TORONTO -- Thousands of people in an Ontario city will be directly affected by a shutdown of Enbridge’s Line 5.

Michigan Gov. Gretchen Whitmer had given Enbridge until Wednesday to shut down the pipeline, but so far Enbridge has refused, and it could take a court order to get it to.

Families in Sarnia, Ont. rely on the work generated from the pipeline to remain in the city. Ashley Durley, a single mother and pipefitter, will have to leave to find work elsewhere if the pipeline halts.

“Very stressful, very worried. I don’t honestly know what I would do,” she told CTV News.

Her family has lived in Sarnia and relied on Line 5 for generations.

“I grew up here, my mom grew up here, my grandma grew up here,” she said.

While Whitmer and Indigenous people say that there’s an environmental risk, particularly if there’s an oil spill, residents of Sarnia rely on the pipeline for work, and the mayor isn’t happy with Whitner’s response to Enbridge.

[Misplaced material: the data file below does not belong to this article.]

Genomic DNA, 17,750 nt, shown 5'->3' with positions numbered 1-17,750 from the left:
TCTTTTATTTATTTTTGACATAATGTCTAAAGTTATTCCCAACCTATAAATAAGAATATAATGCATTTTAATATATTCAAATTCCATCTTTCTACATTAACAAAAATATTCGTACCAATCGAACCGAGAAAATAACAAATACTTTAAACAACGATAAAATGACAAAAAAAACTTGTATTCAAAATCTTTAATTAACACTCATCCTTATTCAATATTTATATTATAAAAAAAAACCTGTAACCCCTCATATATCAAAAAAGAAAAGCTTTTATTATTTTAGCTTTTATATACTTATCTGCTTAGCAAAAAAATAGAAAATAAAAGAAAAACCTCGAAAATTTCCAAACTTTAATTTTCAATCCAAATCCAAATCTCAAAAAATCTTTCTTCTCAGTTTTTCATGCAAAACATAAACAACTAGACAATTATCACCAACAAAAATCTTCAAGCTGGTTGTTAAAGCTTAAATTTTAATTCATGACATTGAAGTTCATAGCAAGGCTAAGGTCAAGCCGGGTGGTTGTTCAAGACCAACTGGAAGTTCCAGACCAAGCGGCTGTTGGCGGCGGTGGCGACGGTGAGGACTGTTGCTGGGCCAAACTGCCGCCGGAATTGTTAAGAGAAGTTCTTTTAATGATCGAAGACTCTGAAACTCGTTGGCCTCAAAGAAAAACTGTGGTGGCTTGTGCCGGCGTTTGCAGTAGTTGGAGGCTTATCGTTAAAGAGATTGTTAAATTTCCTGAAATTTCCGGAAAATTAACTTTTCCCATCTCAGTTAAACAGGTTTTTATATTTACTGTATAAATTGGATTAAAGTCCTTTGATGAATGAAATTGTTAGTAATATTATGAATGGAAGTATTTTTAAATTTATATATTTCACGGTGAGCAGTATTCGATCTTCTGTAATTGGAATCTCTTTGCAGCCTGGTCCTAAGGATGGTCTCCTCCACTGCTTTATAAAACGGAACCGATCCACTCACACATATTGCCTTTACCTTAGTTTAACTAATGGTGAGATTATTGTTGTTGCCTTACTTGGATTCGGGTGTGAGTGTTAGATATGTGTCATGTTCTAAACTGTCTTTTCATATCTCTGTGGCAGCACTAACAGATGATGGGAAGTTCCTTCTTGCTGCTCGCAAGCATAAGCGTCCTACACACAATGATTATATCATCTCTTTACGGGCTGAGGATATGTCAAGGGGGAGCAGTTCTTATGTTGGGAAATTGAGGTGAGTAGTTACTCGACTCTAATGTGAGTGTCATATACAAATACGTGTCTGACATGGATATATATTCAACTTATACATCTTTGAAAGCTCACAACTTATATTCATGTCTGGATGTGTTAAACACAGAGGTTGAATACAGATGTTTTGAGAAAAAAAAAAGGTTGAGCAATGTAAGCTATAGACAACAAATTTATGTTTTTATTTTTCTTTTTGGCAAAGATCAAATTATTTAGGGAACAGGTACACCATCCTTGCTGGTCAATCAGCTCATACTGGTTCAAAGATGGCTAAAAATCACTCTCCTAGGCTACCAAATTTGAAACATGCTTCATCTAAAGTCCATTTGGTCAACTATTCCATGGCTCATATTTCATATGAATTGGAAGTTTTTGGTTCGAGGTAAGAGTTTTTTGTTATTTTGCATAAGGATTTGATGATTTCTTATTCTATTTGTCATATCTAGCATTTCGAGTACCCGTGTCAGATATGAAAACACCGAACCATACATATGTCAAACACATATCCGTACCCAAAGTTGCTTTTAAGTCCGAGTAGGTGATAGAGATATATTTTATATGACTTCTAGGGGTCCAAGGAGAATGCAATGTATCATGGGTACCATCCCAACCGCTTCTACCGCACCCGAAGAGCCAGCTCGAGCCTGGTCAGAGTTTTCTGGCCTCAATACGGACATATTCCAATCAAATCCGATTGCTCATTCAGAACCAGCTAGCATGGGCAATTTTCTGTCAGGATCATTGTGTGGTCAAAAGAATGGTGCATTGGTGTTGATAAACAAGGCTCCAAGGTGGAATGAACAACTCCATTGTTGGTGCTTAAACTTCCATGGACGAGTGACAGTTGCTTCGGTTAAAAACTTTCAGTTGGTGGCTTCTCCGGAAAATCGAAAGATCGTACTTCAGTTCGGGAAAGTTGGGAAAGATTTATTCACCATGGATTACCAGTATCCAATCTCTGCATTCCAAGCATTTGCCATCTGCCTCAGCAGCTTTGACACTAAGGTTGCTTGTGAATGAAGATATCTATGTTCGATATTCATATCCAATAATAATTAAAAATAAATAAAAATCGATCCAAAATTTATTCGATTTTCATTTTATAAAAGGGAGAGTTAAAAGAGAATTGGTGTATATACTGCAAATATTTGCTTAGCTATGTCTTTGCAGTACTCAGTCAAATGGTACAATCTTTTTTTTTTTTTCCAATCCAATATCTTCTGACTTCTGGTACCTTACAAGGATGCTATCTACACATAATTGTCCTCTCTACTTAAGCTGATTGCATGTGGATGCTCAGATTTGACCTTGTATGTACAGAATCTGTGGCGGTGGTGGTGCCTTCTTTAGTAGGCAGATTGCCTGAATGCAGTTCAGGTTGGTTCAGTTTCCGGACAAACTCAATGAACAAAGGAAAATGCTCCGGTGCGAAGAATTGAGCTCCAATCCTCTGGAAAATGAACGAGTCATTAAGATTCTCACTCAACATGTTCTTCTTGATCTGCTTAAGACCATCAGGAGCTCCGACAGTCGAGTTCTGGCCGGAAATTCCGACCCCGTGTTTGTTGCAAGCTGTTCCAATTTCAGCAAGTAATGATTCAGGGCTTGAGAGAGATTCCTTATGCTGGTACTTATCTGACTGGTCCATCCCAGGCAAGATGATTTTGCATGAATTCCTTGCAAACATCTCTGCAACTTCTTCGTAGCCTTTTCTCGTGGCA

“it was something out of Alice in Wonderland. One hand, the pipeline and the product in it is bad, on the other hand, you want a cut,” Sarnia Mayor Mike Bradley told CTV News.

The other option for transporting fuel across the border would be to send it by land, which would see up to 2,000 trucks per day crossing the border.

“The irony isn’t lost on me that those 2,000 tank trucks a day, while they’re waiting to cross the bridge, are idling in the governor’s backyard, they’re idling in Michigan,” Jason McMichael, President of the Sarnia and District Labour Council, told CTV News.

While Line 5 continues to run beyond the deadline, residents in Sarnia remained worried about the lasting impacts if it does get shut down.

“Everything is just going to dry up and blow away, it’s not reasonable to expect this town to survive without Line 5,” Scott Archer, business agent of the UAL 663 pipefitters union, told CTV News.